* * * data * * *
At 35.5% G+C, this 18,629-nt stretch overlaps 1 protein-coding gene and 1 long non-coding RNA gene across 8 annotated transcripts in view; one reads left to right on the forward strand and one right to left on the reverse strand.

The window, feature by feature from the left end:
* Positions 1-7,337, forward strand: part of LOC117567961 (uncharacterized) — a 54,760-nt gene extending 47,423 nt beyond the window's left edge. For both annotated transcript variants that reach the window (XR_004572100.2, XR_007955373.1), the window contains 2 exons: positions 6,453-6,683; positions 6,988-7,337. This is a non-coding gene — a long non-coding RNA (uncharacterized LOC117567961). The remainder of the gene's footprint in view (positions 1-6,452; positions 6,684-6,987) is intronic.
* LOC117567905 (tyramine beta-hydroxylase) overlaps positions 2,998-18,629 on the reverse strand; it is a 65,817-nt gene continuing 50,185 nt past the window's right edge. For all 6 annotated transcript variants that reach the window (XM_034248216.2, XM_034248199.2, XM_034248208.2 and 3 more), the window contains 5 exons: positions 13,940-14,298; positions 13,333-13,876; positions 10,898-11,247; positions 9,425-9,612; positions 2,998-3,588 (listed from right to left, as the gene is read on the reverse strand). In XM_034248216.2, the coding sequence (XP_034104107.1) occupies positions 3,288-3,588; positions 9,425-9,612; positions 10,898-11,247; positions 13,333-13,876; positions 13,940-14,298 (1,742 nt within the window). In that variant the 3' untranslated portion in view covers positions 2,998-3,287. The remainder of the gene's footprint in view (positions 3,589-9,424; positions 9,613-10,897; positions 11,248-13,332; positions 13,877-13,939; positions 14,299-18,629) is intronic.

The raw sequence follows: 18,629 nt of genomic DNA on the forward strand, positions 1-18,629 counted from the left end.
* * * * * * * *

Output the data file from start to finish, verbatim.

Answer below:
At 35.5% G+C, this 18,629-nt stretch overlaps 1 protein-coding gene and 1 long non-coding RNA gene across 8 annotated transcripts in view; one reads left to right on the forward strand and one right to left on the reverse strand.

The window, feature by feature from the left end:
* Positions 1-7,337, forward strand: part of LOC117567961 (uncharacterized) — a 54,760-nt gene extending 47,423 nt beyond the window's left edge. For both annotated transcript variants that reach the window (XR_004572100.2, XR_007955373.1), the window contains 2 exons: positions 6,453-6,683; positions 6,988-7,337. This is a non-coding gene — a long non-coding RNA (uncharacterized LOC117567961). The remainder of the gene's footprint in view (positions 1-6,452; positions 6,684-6,987) is intronic.
* LOC117567905 (tyramine beta-hydroxylase) overlaps positions 2,998-18,629 on the reverse strand; it is a 65,817-nt gene continuing 50,185 nt past the window's right edge. For all 6 annotated transcript variants that reach the window (XM_034248216.2, XM_034248199.2, XM_034248208.2 and 3 more), the window contains 5 exons: positions 13,940-14,298; positions 13,333-13,876; positions 10,898-11,247; positions 9,425-9,612; positions 2,998-3,588 (listed from right to left, as the gene is read on the reverse strand). In XM_034248216.2, the coding sequence (XP_034104107.1) occupies positions 3,288-3,588; positions 9,425-9,612; positions 10,898-11,247; positions 13,333-13,876; positions 13,940-14,298 (1,742 nt within the window). In that variant the 3' untranslated portion in view covers positions 2,998-3,287. The remainder of the gene's footprint in view (positions 3,589-9,424; positions 9,613-10,897; positions 11,248-13,332; positions 13,877-13,939; positions 14,299-18,629) is intronic.

The raw sequence follows: 18,629 nt of genomic DNA on the forward strand, positions 1-18,629 counted from the left end.